How I Became a Surgical Technologist

surgical technologist

In honor of National Surgical Technologists Week, we asked newly certified Surgical Technologist, Thomas Silvera, to share his journey to becoming a CST including advice on passing the NBSTSA CST Exam. Here’s what he had to say:

Choosing Surgical Technology as a career path wasn’t something I always planned on doing. I managed health clubs for more than 13 years, but it became apparent that the fitness industry was becoming very saturated, so I decided to make a career change.

I started to look for something that was steady and would allow me to provide for my family, but also something that I was interested in. In 2002, I found out my mother needed open heart surgery to replace her Mitral Valve, so I began researching the surgery to gain a better understanding of what the operation would entail and what to expect post-surgery. In my research, what I enjoyed the most were the videos of actual surgery procedures. I was impressed by how every little detail was scrutinized and followed in order to make sure the surgery was a success. I eventually learned about Surgical Technology and the many avenues that specialty opened, and I decided to pursue it. Becoming a Surgical Technologist would help me break into the surgical field, while earning a college degree simultaneously. A few years later, I enrolled at the Swedish Institute College of Health Sciences.

Starting the Surgical Technology program was overwhelming. I had to learn so many different medical procedures and topics such as pharmacology, anatomy microbiology and more. It’s safe to say that I was intimidated.

The deeper into the surgical technology program I got, it became more and more intense. I tried so many different outlets for studying and never found one that was really working for me, so I started to search the web for anything that could help me stay on top of all of my work. I tried Quizlet, various medical apps for surgical technology, and even reached out to friends and professors for help. That’s when the director of my school introduced my classmates and I to BoardVitals.

I signed up for BoardVitals and voila! A new me was born. The content in their Surgical Technology Question Bank was clear and concise, which helped me learn and study more efficiently. BoardVitals delivered exactly what they said their product would do.

What I found particularly helpful with the BoardVitals platform was the “Show Explanation” feature. This feature provided me with a better understanding of questions I happened to get wrong. It helped me learn to use critical thinking to break down the questions and gain a better understanding of the topic before picking the correct response.

BoardVitals Show Explanation Feature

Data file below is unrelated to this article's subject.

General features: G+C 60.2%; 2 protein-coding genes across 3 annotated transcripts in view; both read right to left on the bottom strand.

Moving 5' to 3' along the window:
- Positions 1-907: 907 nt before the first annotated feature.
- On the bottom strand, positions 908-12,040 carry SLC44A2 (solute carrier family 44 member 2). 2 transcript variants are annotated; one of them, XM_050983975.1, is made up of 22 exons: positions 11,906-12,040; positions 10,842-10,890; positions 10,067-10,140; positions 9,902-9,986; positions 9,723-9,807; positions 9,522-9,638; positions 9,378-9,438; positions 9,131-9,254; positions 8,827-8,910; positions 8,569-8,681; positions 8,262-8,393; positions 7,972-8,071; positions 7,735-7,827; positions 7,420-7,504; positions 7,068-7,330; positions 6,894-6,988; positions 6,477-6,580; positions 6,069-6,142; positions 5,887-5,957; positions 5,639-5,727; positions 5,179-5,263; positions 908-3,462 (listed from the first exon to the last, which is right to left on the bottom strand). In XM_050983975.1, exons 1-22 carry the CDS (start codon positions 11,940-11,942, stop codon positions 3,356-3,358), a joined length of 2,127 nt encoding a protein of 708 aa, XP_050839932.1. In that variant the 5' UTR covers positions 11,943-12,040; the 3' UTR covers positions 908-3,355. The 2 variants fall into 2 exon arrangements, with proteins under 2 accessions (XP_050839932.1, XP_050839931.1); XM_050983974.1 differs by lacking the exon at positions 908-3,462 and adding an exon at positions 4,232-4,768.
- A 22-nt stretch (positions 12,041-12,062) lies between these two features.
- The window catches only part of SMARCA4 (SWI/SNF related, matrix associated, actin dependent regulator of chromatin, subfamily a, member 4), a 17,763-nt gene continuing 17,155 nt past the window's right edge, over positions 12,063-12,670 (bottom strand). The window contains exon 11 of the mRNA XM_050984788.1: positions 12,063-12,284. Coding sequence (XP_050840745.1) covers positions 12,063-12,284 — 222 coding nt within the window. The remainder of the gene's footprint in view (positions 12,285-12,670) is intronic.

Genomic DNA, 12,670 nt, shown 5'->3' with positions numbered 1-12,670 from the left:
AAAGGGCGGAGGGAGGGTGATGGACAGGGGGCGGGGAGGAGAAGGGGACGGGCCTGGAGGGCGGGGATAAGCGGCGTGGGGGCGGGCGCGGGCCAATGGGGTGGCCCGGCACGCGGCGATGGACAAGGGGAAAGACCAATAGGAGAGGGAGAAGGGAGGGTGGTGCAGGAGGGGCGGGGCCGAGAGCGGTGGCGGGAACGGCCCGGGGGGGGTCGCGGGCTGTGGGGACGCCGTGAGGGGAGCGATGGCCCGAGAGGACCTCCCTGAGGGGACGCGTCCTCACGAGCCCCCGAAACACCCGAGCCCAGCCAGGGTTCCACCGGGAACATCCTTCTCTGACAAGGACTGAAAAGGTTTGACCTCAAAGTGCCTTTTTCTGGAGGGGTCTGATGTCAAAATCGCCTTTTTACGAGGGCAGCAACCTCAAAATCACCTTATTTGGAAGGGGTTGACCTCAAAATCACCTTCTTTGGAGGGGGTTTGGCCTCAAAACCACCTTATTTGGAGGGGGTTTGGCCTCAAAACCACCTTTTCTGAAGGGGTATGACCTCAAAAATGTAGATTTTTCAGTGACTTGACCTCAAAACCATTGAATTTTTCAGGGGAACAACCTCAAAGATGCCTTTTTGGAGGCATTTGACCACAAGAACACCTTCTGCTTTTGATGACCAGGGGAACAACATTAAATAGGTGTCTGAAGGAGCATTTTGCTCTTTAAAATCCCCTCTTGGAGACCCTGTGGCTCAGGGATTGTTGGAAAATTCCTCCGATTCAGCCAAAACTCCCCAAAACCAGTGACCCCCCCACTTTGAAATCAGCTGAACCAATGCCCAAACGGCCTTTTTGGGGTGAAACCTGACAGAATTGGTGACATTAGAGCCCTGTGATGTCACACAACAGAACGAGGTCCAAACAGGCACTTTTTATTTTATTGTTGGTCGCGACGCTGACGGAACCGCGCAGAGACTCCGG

When it was time for me to take my National Board of Surgical Technology and Surgical First Assist (NBSTSA) exam to become a Certified Surgical Technologist, I used BoardVitals everyday along with other books such as the Association of Surgical Technologists (AST) Surgical Technologist Exam Study Guide and the LANGE Q&A Surgical Technology Examination Book up until my exam on May 11, 2017.

Surgical TechnologistI was extremely nervous on exam day– who wouldn’t be? The exam started and I was in shock because the first 20 questions on the exam were so close to the questions I studied on BoardVitals. The further I got into the test, the more confident I became. I knew that I had worked hard and studied the right way. Being diligent with studying and not taking shortcuts paid off tremendously. I can truly say because of BoardVitals, I passed my NBSTSA exam and I am now officially a Certified Surgical Technologist. Lange QA Surgical Technologist

For anyone thinking about becoming a Surgical Technologist, the best advice I can give is to never give up. It’s going to be a tough road but it is so worth it in the end. Absorb as much as you can when you’re in school and remain confident. When it comes to taking the NBSTSA exam, do not just memorize answers when you’re studying. Learn to utilize your critical thinking skills, because when you’re in the OR you’re thinking must be on high alert. Study a lot but also take the time for you to relax mentally. Before the exam, eat something healthy and not too heavy in order to help jog your memory and most importantly stay cool and calm. Of course, everyone has their own study styles that work for them, so take my advice and adjust it as you see fit.

Thomas SilveraThomas Silvera is a Certified Surgical Technologist. He was born and raised in the Bronx. He is a family man that loves spending time with his wife and kids. In his spare time, he keeps himself busy going over surgical procedure and binge-watching Netflix. Find him on Instagram at @thesurgicaltechnologist.